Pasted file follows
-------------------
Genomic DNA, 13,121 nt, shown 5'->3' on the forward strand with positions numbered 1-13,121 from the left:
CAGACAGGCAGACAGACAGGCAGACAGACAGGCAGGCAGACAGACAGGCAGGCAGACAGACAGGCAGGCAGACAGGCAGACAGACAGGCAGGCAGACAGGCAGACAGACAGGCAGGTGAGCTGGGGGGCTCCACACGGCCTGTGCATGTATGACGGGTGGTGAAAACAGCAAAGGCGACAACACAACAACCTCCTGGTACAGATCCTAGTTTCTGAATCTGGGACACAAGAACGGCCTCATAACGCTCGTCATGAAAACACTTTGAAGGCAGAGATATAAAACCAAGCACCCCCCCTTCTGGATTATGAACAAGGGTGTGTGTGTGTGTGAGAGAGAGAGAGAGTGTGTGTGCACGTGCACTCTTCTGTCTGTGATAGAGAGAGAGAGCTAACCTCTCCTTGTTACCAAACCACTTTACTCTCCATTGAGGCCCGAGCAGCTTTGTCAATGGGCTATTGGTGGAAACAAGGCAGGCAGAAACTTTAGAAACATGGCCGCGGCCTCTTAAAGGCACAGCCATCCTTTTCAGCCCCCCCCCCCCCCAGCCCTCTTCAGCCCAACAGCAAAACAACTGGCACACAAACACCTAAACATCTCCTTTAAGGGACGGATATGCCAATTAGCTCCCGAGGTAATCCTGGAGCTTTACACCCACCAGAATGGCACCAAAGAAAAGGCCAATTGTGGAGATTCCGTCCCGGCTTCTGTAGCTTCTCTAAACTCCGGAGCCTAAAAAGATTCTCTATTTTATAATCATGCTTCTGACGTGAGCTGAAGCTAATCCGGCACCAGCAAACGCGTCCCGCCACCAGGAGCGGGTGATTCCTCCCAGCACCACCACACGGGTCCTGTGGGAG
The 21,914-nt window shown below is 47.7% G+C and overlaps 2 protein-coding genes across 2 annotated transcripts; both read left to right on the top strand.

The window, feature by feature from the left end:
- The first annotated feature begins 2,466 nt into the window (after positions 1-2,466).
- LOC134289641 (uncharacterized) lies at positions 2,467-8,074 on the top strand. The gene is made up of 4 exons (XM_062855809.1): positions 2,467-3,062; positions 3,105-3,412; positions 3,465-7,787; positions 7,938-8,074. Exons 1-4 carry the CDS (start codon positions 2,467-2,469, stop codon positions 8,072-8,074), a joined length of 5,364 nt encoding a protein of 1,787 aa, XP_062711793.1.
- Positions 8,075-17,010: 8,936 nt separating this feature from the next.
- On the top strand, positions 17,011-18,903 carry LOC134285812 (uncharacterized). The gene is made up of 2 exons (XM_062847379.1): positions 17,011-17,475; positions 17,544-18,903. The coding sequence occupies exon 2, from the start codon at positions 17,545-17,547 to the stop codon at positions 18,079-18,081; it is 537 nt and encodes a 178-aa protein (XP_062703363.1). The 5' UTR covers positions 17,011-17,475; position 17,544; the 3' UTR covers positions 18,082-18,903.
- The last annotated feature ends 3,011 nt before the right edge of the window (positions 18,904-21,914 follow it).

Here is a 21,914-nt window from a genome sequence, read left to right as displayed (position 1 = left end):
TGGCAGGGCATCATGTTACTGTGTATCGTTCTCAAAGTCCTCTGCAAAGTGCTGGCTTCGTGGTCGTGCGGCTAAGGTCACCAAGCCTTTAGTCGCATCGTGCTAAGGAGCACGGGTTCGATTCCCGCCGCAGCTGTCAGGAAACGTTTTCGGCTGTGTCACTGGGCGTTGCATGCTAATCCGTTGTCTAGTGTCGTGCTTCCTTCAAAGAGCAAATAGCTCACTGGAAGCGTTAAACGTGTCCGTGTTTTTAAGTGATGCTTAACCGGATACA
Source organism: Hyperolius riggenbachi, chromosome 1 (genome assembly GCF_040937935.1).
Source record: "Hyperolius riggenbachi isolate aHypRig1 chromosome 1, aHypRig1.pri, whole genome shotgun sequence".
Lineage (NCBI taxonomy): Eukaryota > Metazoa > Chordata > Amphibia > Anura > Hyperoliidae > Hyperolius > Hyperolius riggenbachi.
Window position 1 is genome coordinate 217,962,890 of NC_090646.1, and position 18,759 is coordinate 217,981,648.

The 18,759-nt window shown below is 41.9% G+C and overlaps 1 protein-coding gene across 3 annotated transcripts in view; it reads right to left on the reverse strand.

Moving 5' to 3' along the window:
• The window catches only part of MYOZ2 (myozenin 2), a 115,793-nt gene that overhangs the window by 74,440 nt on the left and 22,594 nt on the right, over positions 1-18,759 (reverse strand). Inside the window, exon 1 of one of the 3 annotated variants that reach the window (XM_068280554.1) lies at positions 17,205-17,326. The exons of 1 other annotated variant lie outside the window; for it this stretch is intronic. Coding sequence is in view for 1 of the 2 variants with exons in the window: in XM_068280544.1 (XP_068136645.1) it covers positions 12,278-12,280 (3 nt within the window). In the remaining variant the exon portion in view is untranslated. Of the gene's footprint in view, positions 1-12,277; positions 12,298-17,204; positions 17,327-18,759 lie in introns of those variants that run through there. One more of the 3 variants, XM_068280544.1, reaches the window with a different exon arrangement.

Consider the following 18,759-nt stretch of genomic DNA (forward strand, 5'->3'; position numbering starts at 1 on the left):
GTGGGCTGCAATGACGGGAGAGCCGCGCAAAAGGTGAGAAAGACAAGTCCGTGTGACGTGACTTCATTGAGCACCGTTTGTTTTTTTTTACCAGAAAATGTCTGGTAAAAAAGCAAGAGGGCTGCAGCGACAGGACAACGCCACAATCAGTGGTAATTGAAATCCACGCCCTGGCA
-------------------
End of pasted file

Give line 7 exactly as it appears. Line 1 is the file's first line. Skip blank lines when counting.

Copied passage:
- Positions 8,075-17,010: 8,936 nt separating this feature from the next.